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Discussion Starter · #1 ·
An odd sort of problem that I'm not sure is actually a problem or the way it's supposed to be.

My alternator guage is constantly "pulsing" when the engine is running. It pulses steadily between charge and discharge a small amount. The pulsing is tied to engine RPM - the higher the RPM, the faster the pulse. At night, the headlights pulse brighter and softer at the same rate as the alternator guage. When the turn signal is on, it pulses ever more than with no other electrical items operating.

I'm running an AMK "correct" alternator and a remanufactured "correct" Autolite voltage regulator. Is this pulsing normal in a 1970 302 or do I have a bad ground or something?
 

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Hello Aaron:

I had EXACTLY the same situation with my '66 vert. I'm not positive, but I think it's normal with a mechanical
voltage regulator. One of the relays inside the regulator
is switching the alternator field winding 'on' and 'off'.
This is causing the alternator to 'generate' or 'not generate' charging voltage. The switching rate will vary based upon alternator RPM and electrical system load. I
had checked all wiring connections, grounds & belts and still had this 'problem'. I cured the problem by simply upgrading to a Motorcraft electronic voltage regulator. It has the same
mounting hole spacing and electrical connector. These regulators must switch the field winding so rapidly that you don't notice the pulsing. I bought it from NPD and it
was about $26. However, it's totally possible that my old mechanical regulator was at fault and a new mechanical one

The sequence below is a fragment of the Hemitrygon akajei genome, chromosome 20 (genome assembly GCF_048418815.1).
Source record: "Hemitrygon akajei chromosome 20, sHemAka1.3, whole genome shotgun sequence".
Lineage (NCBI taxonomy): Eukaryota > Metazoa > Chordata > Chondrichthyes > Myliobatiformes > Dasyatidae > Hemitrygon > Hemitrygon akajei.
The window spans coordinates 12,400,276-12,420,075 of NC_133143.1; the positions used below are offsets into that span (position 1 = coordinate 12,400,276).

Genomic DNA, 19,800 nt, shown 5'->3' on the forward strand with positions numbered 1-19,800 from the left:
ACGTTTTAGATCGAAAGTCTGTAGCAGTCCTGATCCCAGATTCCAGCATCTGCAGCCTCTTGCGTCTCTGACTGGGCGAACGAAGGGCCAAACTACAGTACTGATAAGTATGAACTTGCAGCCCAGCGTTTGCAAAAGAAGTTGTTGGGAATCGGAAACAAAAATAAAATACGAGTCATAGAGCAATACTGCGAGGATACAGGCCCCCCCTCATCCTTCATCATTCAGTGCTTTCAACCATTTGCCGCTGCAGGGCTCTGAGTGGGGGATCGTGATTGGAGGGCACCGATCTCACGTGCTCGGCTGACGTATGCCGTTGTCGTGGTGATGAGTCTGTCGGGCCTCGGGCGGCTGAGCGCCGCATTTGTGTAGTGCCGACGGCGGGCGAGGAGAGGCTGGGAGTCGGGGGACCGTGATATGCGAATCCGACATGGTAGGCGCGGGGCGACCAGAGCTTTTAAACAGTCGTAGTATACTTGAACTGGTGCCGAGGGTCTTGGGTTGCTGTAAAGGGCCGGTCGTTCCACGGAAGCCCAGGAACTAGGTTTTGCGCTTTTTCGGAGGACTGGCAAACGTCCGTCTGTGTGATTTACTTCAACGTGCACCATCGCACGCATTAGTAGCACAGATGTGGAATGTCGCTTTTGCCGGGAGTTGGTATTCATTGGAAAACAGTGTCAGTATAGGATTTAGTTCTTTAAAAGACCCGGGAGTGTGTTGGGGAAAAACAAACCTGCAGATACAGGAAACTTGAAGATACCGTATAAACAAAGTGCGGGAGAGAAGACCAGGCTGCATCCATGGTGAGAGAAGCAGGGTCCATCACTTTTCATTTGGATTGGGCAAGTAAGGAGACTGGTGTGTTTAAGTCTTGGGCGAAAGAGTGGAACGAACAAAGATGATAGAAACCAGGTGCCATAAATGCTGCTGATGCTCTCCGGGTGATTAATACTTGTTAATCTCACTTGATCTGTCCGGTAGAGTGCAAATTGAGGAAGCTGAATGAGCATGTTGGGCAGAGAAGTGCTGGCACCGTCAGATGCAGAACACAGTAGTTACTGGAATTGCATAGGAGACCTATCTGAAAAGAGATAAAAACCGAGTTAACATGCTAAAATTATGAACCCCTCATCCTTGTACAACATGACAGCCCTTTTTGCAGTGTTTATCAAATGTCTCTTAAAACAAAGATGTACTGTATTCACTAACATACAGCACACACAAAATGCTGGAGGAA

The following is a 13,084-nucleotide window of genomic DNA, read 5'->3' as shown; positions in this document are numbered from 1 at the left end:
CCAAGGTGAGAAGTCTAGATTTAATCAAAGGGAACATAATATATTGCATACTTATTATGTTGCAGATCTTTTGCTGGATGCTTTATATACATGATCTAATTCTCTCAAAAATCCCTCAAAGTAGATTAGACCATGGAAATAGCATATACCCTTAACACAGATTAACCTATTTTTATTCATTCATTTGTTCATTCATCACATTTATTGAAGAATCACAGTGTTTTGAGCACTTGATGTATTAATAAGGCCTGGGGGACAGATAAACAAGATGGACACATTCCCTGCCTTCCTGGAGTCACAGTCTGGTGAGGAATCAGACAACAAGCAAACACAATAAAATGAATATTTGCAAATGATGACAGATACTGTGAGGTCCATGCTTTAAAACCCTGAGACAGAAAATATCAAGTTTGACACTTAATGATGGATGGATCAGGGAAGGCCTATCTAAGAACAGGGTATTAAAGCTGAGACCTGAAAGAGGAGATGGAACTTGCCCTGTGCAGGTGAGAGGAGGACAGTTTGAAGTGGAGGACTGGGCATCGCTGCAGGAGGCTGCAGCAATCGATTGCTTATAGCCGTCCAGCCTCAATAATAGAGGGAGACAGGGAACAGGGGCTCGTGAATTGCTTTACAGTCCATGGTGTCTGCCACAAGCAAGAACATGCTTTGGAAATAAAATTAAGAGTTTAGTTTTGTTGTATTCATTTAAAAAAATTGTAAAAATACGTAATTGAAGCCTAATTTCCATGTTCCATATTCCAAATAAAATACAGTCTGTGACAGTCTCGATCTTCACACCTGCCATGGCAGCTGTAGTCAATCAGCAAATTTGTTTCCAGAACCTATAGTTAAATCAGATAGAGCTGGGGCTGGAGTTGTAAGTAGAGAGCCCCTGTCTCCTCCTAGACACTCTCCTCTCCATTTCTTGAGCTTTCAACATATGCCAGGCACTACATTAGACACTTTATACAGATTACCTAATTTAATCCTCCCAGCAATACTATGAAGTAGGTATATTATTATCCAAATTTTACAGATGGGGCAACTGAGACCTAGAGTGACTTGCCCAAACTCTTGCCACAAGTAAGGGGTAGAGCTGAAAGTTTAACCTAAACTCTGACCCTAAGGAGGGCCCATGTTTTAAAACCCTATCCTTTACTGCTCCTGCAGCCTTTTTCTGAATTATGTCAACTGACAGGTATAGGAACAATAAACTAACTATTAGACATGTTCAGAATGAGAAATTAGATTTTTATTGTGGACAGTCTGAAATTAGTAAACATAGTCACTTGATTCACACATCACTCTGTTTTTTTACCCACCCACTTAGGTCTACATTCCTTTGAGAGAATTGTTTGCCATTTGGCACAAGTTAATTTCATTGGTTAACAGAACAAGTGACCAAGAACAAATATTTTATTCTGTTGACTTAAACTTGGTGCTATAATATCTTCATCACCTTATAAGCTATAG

might have cured the pulsing...
Good Luck...
 

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Yes, its normal with mechanical voltage regulators. These have relay coils and the current in the coil determines whether to increase or decrease the alternators output. You see the pulsations because the relay has a slow transit time between charge and no charge required (in the high millisecond range...about 100ms).

If you don't like this, get an electronic voltage regulator. Much better technology and it monitors the output and corrects it at the speed of light.

It just gets down to microseconds instead of milliseconds. Milliseconds can be seen on the guage and microseconds can't.
 

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my alternator beats in time with the music. I really need to add a capacitor to the stereo!
 
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Discussion Starter · #6 ·
Thanks Paul (and everyone else),

My suspicion was with the "correct" Autolite voltage regulator. Perhaps I'll get an electronic one from NPD and just swap in the Autolite regulator when I do the show thing. I do the same now with the battery (Optima battery for general use and swap in "correct" Autolite battery for shows).

The pulsing isn't too anoying, but it is weird driving at night with the headlights pulsing. I was just worried that there was something a bit more serious wrong and didn't want to work myself into a complete electrical failure /forums/images/icons/wink.gif
 
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